Updated 4.30pm with details
A 41-year-old from Dingli has been arraigned in court and charged with having killed protected storks.
James Magri allegedly shot down three protected white storks on Friday, just a few hours after the birds had flown to Malta.
He pleaded not guilty to the charges but will remain in police custody after a magistrate's court denied him bail on Monday afternoon.
Birdlife said the shot birds formed part of a flock of 18 that were spotted in Gozo and later in Rabat and Mdina.
A member of the public said the shooter collected two birds but left the third behind when he realised that he was being watched.
Appearing in court on Monday, Mr Magri's lawyer Edward Gatt accused police of having rushed to arraign his client without the necessary evidence, and suggested the "media frenzy" surrounding the case was to blame.
He said that while the killing of storks was disgraceful, Mr Magri stood accused of a hunting crime, which was unlikely to carry a prison sentence, and it therefore made no sense to keep him in police custody.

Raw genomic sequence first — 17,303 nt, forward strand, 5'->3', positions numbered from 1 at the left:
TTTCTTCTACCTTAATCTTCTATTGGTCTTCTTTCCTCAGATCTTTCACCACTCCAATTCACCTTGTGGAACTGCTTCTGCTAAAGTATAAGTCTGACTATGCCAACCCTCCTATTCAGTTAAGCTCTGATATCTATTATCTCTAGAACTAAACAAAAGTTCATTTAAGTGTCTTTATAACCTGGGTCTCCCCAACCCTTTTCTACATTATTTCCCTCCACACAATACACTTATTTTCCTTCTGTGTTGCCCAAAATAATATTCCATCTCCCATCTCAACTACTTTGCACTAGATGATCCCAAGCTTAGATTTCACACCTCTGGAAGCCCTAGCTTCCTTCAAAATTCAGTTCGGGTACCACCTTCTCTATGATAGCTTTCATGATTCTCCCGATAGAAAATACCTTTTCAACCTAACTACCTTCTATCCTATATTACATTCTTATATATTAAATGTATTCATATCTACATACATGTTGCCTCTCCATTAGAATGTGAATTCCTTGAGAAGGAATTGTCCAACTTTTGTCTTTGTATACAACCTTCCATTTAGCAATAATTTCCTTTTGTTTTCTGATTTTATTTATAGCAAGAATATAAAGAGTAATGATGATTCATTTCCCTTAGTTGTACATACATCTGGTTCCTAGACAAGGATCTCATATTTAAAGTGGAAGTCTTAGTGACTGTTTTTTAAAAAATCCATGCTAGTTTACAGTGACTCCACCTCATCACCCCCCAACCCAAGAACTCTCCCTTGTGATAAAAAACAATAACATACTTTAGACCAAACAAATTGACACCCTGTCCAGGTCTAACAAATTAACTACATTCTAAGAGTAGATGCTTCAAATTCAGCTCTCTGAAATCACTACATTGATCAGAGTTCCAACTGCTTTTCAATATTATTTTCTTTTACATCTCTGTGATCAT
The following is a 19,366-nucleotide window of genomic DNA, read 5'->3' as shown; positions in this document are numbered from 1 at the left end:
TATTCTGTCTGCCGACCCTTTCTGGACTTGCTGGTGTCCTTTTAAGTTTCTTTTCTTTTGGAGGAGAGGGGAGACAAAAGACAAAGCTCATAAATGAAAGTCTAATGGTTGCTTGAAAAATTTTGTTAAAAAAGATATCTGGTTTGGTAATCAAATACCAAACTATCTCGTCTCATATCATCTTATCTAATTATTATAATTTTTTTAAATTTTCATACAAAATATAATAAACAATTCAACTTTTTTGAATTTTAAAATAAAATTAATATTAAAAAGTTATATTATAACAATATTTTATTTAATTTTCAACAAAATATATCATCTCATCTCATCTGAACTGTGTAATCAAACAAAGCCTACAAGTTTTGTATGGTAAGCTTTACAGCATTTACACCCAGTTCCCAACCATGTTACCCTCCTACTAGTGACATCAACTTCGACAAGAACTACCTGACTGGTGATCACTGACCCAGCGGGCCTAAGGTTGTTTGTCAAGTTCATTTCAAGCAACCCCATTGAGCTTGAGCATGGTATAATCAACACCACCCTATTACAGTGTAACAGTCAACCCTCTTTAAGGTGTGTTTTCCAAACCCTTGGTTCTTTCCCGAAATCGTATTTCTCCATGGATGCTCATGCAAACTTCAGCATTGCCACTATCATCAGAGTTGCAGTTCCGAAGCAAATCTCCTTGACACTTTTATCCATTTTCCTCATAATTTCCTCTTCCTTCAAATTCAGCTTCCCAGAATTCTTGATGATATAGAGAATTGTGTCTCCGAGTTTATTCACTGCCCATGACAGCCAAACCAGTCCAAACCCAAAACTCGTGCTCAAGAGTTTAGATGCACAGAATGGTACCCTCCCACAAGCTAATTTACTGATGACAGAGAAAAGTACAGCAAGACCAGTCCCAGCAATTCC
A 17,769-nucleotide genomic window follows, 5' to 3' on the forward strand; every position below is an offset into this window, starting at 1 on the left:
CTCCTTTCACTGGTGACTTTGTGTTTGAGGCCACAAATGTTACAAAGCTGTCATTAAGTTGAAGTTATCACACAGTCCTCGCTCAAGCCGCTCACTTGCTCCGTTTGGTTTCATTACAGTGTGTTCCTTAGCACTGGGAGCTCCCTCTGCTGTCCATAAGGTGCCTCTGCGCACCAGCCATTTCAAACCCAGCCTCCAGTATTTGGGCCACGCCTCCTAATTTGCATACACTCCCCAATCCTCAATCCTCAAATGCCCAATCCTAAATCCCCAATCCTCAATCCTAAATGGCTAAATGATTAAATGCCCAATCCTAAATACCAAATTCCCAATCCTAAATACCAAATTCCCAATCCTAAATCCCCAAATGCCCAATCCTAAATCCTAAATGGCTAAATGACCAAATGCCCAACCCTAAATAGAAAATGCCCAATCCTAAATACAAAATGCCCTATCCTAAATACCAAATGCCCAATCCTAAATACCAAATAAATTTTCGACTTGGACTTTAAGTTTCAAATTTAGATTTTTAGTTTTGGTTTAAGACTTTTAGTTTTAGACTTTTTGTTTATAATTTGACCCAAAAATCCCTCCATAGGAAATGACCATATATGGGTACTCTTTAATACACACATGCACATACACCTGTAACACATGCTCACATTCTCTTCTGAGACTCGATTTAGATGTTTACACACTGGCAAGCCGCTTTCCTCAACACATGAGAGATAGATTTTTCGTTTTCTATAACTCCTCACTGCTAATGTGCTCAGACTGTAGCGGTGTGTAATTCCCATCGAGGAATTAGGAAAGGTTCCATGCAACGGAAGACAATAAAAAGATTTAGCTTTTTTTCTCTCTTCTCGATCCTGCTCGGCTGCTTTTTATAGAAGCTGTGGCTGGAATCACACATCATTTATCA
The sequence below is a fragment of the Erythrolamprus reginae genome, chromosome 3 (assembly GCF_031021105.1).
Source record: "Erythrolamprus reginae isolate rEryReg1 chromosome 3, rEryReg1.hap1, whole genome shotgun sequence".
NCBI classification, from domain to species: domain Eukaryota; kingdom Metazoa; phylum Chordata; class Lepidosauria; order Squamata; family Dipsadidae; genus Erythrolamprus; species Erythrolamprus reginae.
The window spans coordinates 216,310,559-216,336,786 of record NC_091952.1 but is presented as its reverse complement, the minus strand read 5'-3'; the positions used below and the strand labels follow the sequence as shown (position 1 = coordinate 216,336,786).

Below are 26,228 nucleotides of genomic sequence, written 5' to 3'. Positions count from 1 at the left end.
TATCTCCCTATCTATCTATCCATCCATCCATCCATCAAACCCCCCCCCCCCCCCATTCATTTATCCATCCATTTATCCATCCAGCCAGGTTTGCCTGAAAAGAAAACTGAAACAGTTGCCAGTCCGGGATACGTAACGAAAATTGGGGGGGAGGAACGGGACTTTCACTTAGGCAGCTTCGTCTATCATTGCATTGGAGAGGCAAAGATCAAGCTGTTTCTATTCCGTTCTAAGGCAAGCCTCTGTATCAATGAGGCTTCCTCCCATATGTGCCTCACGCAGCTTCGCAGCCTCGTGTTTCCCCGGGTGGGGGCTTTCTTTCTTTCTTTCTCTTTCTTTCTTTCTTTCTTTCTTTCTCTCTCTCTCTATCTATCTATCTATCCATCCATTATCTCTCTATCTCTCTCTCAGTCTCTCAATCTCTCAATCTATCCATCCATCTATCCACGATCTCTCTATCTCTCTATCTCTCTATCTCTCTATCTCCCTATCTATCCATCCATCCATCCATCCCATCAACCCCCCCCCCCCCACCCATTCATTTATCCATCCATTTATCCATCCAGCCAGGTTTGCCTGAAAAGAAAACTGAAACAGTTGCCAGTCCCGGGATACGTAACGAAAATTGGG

Prosecutors opposed the bail application, saying a number of witnesses had yet to be presented. Magistrate Audrey Demicoli agreed, and turned down the bail application.
BirdLife Malta said that the original flock of 18 storks, now numbering 11 after various shooting incidents, is still around and the birds are now roosting in Gozo on a crane near the Gozo General Hospital for the fourth consecutive night on the Maltese Islands. Police protection has been requested.
"It is unusual for storks to migrate this early in August in Malta. Over the past few years White Storks originating from as far as Italy to Sweden have normally appeared in September. The origin of these birds remains unknown as none of them appear to be ringed," the NGO said.